With its highlights dotted rather than clustered, Germany rewards touring, be it a classic vineyard-and-castle-studded route down the country's western flank; a picture-postcard circuit of Bavaria's cathedral towns; or even a northern coastal tour.
If you are planning your travel to Germany yourself, use these itineraries created by our travel writers as a starting point for inspiration.
Bavaria has it all, from high culture to viticulture and beer to breathtaking scenery. This circular tour takes in the highlights. Allow two weeks at a leisured pace.
A rich and vibrant metropolis with a seductive lifestyle. No wonder Germans would rather live here than anywhere else.
2. Berchtesgadener Land
A country within a country, dazzling in its scenery and chilling in its reminders of a one-time holiday home for the Third Reich's elite.
3. The Bavarian Alps
Head west from Berchtesgaden along the northern flank of the Alps through idyllic mountain resorts like Reit im Winkl, Bayrischzell and Walchensee.
4. The Romantic Road
Dawdle along Germany's most famous tourist road, past Baroque churches, pastoral landscapes and lost-in-time walled towns.
A charming historic core and distinctive smoked beer make this compact but beautiful city a tempting spot to linger.
This pint-sized cultural hotspot is the product of two strong-willed individuals – Frederick the Great's sister Wilhelmine and the composer Richard Wagner.
The triumphs and tragedies of German history, from the monuments of the city's imperial zenith to the still-recognizable reminders of the Nazi era.
Hike, cycle or paddle through the Jurassic landscapes of one of Germany's biggest nature reserves.
Journey's end is one of the best-preserved medieval cities in Central Europe.
This classic itinerary wheels around western Germany to include some of its most famous rivers, castles and wine-growing regions as well as the relatively wild swathe of hills known as the Black Forest. Allow ten days.
1. Trier, Rhineland-Palatinate
Tour well-preserved Roman remains in one of Germany's oldest cities.
2. The Mosel, Rhineland-Palatinate
Follow the Mosel River, with stops at the idyllic wine towns of Bernkastel-Kues and the hidden Burg Eltz.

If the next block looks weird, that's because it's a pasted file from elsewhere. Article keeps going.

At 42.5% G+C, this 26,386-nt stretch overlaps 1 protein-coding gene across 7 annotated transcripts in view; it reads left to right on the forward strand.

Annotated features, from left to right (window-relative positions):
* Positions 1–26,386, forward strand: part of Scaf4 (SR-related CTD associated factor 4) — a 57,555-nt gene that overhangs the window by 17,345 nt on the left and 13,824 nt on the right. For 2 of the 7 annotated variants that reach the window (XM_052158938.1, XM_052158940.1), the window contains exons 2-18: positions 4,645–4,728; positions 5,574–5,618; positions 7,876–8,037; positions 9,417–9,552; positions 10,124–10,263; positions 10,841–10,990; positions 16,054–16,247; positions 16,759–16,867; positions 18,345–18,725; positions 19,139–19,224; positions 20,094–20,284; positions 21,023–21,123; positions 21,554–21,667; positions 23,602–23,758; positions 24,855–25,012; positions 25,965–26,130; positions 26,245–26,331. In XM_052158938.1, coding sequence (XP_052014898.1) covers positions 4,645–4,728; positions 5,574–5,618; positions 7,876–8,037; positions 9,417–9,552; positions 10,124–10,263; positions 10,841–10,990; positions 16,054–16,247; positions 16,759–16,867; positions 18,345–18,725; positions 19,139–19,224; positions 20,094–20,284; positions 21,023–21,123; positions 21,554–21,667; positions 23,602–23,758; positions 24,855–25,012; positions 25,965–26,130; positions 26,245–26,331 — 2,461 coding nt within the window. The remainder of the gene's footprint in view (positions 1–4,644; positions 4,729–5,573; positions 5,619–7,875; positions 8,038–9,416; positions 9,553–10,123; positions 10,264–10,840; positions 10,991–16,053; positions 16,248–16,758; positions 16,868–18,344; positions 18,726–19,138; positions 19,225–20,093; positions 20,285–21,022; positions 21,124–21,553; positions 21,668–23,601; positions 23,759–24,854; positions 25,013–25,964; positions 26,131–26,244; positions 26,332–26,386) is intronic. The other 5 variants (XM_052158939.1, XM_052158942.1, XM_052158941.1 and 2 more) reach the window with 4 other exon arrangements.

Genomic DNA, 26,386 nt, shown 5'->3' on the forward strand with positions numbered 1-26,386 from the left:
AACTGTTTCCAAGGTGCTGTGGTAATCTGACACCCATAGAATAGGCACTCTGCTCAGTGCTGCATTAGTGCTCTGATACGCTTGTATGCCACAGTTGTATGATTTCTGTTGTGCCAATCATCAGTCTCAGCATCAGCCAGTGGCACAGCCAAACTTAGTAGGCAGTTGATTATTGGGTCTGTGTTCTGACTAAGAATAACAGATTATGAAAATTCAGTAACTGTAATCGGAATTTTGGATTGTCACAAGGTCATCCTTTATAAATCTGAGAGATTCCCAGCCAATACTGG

3. The Romantic Rhine, Rhineland-Palatinate
At its confluence with the Mosel, head along the Rhine's grander and busier waterways, exploring the Marksburg castle en route.
4. Mainz and Worms, Rhineland-Palatinate
Discover two venerable imperial Rhine cities with their impressive churches and worthwhile museums.
5. Heidelberg, Baden-Württemberg
Nip over the state line to an attractive old town that wowed Mark Twain.
6. Baden-Baden, Baden-Württemberg
Spend time perambulating dignified streets and de-stressing in the venerable baths.
7. Schwarzwaldhochstrasse, Baden-Württemberg
Drive from Baden-Baden through mountains via Freudenstadt and the Kinzig valley to cuckoo-clock country around Triberg.
8. Freiburg, Baden-Württemberg
Return to the Rhine Valley to visit this attractive medieval city with its wanderable old town.
Berlin and Hamburg bookend a circuit that includes beach resorts and pretty medieval ports. Set aside ten days to do it justice.
No longer "poor" as claimed by its mayor in 2003, the capital remains "sexy" nevertheless, with superlative culture and clubbing.
Overlooked by most holidaymakers, Stalsund's Altstadt is stuffed with architecture from its peak as a medieval trading port.
Travel on the Rasender Roland steam train or just laze on some of the finest white beaches in the Baltic – this holiday island was irresistible even to Hitler. And if you really want to drop off the radar, head to Hiddensee.
4. Bad Doberan
Just a small spa town, yet its twelfth-century minster is a pinnacle of brick Gothic in the Baltic.
A fairytale castle straight from Cinderella is the highlight of the state capital, along with the gentle art of walks around its lake.
The queen of the medieval Hanseatic League is a Venice of the Baltic, with architecture that speaks of former greatness.
Great galleries, gourmet eating and glitzy-to-grungy nightlife – what else to expect of a city that is simultaneously a hip media metropolis and Germany's largest port?